Climate change and its direct impacts will increasingly define this century, and work within it. Changing weather patterns will ultimately lead to changing work practices, especially in the unwelcoming outback and its many mining operations.
Miners must now face up to a raft of small concerns that will together change how business functions. Climate models give some insight into how the environment might change, but they cannot spell out the numerous measures that companies will need to take in order to navigate the, literally, stormier seas ahead.
So, how will global warming and future weather affect mining in Australia?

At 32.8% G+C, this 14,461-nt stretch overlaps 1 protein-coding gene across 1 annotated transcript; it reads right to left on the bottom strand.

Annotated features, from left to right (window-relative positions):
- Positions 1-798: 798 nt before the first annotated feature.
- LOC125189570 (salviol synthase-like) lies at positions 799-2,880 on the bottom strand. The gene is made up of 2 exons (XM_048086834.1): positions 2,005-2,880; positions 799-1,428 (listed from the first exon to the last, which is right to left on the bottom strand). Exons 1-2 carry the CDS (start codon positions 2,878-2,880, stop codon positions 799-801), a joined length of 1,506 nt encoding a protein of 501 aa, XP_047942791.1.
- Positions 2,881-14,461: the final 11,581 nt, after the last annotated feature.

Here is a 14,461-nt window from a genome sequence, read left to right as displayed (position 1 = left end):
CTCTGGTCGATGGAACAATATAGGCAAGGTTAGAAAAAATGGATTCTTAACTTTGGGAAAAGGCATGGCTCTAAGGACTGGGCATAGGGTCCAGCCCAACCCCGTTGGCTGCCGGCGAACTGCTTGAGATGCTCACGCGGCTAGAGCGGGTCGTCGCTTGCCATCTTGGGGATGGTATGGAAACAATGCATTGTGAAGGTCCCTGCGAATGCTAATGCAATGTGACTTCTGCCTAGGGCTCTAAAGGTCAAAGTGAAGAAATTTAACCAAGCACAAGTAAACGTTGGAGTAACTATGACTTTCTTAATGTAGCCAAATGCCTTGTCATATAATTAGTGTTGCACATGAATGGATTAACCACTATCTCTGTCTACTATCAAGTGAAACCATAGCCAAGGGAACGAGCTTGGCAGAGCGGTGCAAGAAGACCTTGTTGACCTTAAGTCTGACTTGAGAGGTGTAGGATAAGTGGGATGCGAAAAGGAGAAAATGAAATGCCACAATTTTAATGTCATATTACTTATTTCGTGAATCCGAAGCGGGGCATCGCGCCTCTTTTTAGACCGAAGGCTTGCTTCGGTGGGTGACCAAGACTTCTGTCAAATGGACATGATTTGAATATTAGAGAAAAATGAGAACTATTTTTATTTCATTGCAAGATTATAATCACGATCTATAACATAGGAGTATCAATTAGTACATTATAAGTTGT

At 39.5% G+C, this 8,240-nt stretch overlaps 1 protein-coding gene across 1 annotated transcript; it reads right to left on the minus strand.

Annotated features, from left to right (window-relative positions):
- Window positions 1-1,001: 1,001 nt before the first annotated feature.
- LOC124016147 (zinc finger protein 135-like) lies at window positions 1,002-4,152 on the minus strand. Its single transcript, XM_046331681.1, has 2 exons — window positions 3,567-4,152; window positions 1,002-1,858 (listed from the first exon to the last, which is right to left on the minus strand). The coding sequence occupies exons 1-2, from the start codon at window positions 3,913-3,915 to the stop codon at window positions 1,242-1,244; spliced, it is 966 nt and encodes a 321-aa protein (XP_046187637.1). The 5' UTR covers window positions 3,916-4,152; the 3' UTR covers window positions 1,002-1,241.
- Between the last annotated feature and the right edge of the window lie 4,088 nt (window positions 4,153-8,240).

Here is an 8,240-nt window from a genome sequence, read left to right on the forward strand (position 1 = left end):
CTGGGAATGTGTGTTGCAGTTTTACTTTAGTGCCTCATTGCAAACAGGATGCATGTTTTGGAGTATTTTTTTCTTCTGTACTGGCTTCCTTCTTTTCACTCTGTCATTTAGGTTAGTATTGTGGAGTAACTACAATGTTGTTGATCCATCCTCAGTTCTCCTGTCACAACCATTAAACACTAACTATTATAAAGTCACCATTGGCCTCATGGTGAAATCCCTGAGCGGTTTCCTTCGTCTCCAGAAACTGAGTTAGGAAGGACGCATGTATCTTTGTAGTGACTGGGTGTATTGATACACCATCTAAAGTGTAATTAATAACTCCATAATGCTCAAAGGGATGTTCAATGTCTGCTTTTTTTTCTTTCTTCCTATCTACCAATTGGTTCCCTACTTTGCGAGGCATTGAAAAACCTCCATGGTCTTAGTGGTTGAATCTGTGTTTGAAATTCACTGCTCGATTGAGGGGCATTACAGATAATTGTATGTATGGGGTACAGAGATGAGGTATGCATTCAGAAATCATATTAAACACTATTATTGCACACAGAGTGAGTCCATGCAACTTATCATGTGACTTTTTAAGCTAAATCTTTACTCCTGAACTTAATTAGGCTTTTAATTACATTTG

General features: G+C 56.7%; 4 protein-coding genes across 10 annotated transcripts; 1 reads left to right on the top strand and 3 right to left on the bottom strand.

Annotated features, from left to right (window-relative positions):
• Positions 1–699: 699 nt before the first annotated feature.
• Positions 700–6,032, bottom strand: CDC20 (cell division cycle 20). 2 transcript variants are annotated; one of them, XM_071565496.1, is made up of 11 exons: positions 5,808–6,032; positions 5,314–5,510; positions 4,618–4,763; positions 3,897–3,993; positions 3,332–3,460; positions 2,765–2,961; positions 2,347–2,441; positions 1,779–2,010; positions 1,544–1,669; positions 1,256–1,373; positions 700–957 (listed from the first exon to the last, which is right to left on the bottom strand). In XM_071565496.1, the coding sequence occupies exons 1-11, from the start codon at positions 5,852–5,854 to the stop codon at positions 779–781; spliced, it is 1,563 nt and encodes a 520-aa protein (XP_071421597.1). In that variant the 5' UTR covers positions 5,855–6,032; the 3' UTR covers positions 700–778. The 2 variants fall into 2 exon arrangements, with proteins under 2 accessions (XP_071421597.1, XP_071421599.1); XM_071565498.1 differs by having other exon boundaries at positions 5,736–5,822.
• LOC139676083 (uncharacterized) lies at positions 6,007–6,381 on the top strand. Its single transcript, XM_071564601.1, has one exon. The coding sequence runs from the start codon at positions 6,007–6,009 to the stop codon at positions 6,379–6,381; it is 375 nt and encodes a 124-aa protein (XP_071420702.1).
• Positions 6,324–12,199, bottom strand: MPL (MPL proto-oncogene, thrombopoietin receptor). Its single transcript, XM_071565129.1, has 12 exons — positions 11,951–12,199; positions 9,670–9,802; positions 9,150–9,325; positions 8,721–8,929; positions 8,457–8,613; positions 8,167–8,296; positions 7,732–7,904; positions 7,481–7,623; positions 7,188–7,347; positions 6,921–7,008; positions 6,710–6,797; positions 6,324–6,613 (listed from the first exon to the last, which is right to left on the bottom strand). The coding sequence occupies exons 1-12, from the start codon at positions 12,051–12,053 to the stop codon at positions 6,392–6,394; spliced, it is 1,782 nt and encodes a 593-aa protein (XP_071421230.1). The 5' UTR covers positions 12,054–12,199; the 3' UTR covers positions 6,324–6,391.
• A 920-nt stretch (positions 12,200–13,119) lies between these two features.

What to expect
Data from the Australian Government’s Bureau of Meteorology shows the expected heat rise over the next 20 years. This temperature change seems the most pertinent challenge, but it will cause a range of more direct impacts to miners.
Australia’s Construction Forestry, Mining and Energy Union (CFMEU) national research director Peter Colley says: “Mining in Australia generally takes place under adverse conditions already, so there is already a practice of designing operations to cope with that adversity. However, global warming will undoubtedly increase the intensity of the problems.
“Mining in Australia generally takes place in harsh and remote locations – generally very dry and subject to temperature extremes. These same locations are already subject to a ‘cyclone season’, at least in the northern half of Australia, and all are subject to occasional flooding and bushfires. The infrastructure that services mines – notably railways, roads, and power lines – is also subject to these extremes of nature.